Introduction: Have you ever watched a boxing match? When I have seen
world championship matches on television, they tell us how much each
contestant weighs, how tall he is, the length of his arms and how he
has done in prior matches. To give us some kind of idea of what kind
of person the boxer is, they generally do some sort of interview.
This week our lesson looks at the two contenders for the championship
of our world: Christ and Satan. Since we learned that we are part of
the battle between good and evil, this fight is personal. So, let’s
jump in and see what we can learn about each of these contenders!
- Attitudes of the Contenders
- Read Philippians 2:5-8. If you were promoting Jesus, which
one of His qualifications would especially catch your eye?
(Verse 6 tells us He is “in very nature God!”)
- How would you feel about yourself if you were God?
- What kind of attitude does Jesus have?
- What does it mean (v.8) to “become obedient to
- Is this the attitude you would expect of Jesus?
- Read Isaiah 14:13-14. What kind of attitude does Satan
- Compare the attitudes of the two contenders? (They are
diametrically different. Jesus, who has the right to have
an “attitude,” does not. Satan, who did not have the right
to have an “attitude,” did.)
- If you drew an “attitude line” between Jesus and
Satan, with the Jesus side being the extreme in
humility, and the Satan side being the extreme in
pride, where would you be found on that line?
- Let’s go back and look at Philippians 2:5 again. If we are
on Jesus’ side, whose attitude should be ours?
- Is this an attitude that you often see either in the
church or in the world? If not, why not?
- Read Philippians 2:9-11. What was the final result of
Jesus’ humility? If you are looking to be exalted, is this
the blueprint, the plan, to follow? Or, have you violated
the blueprint if you set exaltation as your final goal?
- Nothing we learn from the Bible does us any good unless we
apply it to our daily living. Let’s look at Philippians
2:5-7 again. Does this apply to our marriage? (Ephesians
5:24-25) Does this apply to our work? ( Luke 14:8-11)Does
this apply to our relationships in church? ( Romans 12:3-5)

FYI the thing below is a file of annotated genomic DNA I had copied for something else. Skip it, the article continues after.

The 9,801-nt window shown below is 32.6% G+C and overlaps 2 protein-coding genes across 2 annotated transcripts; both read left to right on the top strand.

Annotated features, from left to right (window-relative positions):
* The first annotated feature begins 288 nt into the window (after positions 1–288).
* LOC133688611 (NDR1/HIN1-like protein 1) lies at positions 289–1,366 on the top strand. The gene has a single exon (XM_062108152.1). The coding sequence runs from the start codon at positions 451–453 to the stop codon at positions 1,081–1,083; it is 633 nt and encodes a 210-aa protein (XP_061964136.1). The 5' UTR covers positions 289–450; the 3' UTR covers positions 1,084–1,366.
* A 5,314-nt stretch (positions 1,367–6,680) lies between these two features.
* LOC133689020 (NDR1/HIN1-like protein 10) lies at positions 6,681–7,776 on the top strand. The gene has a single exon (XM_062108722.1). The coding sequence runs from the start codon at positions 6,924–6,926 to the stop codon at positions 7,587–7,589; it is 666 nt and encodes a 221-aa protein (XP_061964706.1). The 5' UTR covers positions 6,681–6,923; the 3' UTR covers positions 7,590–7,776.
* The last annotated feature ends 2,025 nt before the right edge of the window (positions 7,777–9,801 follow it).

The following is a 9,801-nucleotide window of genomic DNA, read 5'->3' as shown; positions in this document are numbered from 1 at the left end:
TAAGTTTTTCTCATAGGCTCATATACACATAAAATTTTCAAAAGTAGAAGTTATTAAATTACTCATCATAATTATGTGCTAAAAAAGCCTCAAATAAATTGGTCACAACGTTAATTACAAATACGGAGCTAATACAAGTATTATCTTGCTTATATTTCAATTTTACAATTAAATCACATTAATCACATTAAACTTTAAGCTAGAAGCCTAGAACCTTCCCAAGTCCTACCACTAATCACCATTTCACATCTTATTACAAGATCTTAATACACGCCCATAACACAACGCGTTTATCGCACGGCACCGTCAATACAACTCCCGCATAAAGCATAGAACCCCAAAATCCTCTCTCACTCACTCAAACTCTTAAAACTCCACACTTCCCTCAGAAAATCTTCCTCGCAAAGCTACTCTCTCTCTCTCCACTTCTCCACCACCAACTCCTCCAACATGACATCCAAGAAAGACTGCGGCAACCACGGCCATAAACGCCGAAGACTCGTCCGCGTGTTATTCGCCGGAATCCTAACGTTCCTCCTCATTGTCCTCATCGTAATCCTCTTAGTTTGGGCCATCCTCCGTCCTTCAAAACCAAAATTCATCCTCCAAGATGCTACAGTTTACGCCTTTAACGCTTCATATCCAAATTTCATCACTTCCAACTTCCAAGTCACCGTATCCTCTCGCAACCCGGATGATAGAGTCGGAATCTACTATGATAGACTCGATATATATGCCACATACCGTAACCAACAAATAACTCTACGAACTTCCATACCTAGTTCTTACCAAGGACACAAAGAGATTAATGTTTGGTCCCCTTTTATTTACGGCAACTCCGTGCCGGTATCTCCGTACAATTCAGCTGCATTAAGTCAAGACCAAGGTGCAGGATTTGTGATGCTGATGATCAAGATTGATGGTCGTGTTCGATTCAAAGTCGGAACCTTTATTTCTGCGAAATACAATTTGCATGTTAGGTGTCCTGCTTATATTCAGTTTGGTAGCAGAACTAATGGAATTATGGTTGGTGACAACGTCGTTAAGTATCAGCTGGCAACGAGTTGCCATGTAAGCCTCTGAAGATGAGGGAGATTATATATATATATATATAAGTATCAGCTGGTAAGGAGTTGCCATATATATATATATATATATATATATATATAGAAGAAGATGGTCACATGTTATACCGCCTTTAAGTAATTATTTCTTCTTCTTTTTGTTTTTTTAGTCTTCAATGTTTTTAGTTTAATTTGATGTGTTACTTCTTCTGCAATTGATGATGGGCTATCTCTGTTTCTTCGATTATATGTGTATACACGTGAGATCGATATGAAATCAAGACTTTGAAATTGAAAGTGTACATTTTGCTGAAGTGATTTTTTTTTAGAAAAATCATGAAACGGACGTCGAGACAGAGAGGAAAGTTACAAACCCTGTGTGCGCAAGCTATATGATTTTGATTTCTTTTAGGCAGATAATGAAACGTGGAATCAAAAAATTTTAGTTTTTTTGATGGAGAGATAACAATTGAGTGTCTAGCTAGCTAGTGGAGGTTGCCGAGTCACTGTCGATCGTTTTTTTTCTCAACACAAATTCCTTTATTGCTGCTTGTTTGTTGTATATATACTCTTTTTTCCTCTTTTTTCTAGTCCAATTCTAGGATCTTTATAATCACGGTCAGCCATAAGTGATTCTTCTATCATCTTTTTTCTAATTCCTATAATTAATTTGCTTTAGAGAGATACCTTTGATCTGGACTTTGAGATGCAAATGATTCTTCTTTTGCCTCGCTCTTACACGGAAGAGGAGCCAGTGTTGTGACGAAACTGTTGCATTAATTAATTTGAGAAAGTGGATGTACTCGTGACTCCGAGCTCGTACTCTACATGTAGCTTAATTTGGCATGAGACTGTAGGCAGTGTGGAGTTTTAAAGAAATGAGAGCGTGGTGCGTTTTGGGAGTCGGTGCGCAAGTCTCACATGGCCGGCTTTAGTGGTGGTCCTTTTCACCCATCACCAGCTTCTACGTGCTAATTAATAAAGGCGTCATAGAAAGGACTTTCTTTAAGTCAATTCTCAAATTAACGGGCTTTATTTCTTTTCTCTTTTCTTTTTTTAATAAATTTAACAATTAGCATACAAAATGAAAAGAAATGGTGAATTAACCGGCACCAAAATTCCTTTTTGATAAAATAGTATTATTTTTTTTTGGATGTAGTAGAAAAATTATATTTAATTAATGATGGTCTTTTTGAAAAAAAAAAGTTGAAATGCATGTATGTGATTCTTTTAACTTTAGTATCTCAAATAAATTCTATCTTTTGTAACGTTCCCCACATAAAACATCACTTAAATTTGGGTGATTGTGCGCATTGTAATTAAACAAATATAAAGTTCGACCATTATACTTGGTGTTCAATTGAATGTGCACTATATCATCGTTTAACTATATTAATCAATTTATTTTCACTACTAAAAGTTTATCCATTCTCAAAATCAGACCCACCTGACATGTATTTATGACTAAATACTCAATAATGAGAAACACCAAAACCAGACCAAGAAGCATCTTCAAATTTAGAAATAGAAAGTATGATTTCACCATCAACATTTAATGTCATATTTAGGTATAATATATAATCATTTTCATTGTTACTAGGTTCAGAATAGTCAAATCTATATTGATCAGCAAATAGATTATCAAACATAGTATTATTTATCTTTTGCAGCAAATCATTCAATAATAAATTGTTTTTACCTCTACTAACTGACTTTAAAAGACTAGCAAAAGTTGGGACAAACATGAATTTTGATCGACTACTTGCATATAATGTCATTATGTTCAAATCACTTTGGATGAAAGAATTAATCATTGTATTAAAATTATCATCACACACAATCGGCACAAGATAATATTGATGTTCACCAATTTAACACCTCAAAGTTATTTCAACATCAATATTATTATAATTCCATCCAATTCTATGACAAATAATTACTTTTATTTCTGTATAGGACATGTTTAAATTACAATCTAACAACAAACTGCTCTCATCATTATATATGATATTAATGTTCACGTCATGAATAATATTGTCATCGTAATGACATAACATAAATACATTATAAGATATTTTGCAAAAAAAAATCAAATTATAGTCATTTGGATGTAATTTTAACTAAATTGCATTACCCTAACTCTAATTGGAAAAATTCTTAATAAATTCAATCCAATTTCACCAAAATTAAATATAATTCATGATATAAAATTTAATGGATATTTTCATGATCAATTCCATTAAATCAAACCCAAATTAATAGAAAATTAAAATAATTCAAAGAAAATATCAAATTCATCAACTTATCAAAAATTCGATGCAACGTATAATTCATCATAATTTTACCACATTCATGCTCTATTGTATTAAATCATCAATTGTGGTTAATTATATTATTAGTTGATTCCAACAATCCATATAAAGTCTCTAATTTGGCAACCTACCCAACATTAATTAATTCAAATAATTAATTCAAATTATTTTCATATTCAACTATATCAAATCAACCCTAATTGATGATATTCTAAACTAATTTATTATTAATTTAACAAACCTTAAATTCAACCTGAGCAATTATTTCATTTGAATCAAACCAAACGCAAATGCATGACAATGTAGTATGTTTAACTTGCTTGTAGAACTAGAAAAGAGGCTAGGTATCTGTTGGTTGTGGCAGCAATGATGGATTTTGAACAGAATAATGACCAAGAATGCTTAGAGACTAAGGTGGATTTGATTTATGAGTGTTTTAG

- Are your marriage, work or church relationships in
need of reformation?
- Contenders and Light
- Read 1 Thessalonians 5:4-6. The Bible consistently equates
God with light and Satan with darkness. What does our text
in Thessalonians suggest is the practical difference
between light and darkness? (We can see things in the
light, but have trouble seeing them in the dark. This text
suggests that we “see,” we understand, God’s will and His
plan for the future.)
- Read 2 Corinthians 4:6. How is Jesus, in a practical way,
“light?” What does the text mean when it refers to the
“glory of God in the face of Jesus?”(This is a very
important concept. Jesus is called “light” because He
helps us to “see” His Father. Satan is “dark” because he
does not want us to understand God’s love or character.
The reference to the “glory of God in the face of Christ”
is a glorious way to say we see God the Father when we
- Read 2 Corinthians 4:7. What role do we play when it comes
to light? Do you find yourself described in this text?
(Yes. We are the “jars of clay” who possess the “treasure”
of this light.)
- If our “treasure” and our “light” is understanding
God through the record of what Jesus did here, how
important is your study of the Bible? (To know and
understand God better, is to have light. To fail to
study God’s word is to be in darkness. The choice is
- Is there some part of your life that you would prefer to
keep hidden? Where does that suggest you currently stand
in the contest between darkness and light? (If we have